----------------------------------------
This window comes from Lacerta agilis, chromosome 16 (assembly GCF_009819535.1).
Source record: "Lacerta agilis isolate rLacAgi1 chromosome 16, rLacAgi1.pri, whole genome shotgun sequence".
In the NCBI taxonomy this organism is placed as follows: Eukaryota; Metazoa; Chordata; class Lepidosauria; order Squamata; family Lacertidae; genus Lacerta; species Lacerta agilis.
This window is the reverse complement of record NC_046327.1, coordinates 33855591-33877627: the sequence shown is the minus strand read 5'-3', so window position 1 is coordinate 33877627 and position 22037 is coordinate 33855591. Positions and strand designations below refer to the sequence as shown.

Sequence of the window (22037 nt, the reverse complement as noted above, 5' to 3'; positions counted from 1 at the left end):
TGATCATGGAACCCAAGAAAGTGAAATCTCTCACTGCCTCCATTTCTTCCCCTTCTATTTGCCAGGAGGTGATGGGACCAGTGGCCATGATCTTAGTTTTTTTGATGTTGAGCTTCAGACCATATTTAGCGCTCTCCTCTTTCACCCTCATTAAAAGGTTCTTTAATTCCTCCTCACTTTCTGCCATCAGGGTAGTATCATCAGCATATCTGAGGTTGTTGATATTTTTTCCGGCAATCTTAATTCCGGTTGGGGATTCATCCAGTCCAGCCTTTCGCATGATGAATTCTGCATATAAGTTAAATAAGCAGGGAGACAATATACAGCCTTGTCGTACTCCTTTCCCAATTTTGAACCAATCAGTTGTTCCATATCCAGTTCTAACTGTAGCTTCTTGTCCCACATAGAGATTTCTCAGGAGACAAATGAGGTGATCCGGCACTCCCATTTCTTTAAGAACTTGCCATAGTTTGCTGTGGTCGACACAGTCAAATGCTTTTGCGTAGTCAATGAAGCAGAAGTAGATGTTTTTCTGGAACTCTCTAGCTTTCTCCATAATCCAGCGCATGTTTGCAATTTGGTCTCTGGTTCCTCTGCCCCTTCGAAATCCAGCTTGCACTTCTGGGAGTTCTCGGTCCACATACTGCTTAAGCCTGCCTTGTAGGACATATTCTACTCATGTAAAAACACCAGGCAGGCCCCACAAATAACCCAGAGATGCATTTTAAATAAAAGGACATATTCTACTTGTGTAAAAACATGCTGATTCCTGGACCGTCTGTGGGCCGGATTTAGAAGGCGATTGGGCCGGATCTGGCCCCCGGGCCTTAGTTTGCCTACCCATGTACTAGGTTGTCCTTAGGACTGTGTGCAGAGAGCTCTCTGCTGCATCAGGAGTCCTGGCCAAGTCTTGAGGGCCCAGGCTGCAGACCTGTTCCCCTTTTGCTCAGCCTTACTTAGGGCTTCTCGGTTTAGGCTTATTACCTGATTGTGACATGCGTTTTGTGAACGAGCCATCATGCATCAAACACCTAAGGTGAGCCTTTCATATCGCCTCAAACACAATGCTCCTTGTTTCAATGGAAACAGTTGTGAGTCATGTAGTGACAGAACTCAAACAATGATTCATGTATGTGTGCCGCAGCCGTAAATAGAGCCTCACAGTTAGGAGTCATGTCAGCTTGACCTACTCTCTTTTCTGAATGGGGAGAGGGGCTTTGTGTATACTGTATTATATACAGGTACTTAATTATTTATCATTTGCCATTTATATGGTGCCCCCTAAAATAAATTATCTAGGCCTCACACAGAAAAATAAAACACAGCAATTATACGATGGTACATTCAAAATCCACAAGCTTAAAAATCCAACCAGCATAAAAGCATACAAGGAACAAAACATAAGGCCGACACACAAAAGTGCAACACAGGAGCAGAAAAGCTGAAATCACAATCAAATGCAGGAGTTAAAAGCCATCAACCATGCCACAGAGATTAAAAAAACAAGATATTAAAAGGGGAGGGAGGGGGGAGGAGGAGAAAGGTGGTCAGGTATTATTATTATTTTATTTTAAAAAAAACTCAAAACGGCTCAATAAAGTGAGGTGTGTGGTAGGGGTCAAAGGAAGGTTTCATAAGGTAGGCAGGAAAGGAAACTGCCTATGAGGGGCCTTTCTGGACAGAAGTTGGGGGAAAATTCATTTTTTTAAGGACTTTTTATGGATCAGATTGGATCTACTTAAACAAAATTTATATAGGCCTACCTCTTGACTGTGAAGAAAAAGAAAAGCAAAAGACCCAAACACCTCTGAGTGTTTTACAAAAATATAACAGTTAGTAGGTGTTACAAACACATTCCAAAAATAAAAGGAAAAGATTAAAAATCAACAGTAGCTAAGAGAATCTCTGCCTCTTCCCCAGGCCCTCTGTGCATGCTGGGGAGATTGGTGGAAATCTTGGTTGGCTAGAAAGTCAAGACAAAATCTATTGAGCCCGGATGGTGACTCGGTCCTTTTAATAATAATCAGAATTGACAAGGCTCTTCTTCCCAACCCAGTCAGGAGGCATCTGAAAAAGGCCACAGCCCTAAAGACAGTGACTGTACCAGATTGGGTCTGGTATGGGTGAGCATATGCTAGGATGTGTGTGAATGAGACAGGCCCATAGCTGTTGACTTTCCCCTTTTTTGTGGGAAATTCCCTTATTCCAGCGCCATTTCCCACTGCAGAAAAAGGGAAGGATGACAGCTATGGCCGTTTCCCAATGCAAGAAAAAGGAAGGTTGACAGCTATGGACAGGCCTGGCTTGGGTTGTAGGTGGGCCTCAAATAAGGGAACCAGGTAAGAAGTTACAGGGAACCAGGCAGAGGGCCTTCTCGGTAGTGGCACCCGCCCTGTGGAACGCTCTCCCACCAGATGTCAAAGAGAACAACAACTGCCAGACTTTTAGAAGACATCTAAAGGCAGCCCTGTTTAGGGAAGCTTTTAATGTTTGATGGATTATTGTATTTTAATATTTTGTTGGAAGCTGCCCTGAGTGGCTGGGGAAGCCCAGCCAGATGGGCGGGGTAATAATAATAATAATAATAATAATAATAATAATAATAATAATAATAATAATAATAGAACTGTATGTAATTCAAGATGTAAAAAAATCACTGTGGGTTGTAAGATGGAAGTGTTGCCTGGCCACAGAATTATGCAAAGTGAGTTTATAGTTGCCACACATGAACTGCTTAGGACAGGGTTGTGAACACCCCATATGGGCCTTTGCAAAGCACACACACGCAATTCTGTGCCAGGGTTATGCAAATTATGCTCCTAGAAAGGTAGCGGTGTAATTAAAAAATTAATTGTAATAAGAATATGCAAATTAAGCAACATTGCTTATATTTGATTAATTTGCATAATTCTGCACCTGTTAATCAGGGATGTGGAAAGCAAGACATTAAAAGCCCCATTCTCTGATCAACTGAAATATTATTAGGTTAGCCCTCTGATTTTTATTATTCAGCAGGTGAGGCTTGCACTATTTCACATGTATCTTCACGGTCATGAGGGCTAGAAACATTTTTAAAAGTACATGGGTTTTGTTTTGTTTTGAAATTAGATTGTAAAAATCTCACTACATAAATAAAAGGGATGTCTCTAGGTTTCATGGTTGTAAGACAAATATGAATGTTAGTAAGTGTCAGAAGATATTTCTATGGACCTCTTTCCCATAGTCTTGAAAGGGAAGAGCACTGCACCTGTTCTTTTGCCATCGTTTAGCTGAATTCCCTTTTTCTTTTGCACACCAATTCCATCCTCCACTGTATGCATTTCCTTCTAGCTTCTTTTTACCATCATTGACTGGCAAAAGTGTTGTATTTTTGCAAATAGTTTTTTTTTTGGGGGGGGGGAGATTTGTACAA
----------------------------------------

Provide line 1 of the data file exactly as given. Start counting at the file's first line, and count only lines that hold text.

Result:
This window comes from Lacerta agilis, chromosome 16 (assembly GCF_009819535.1).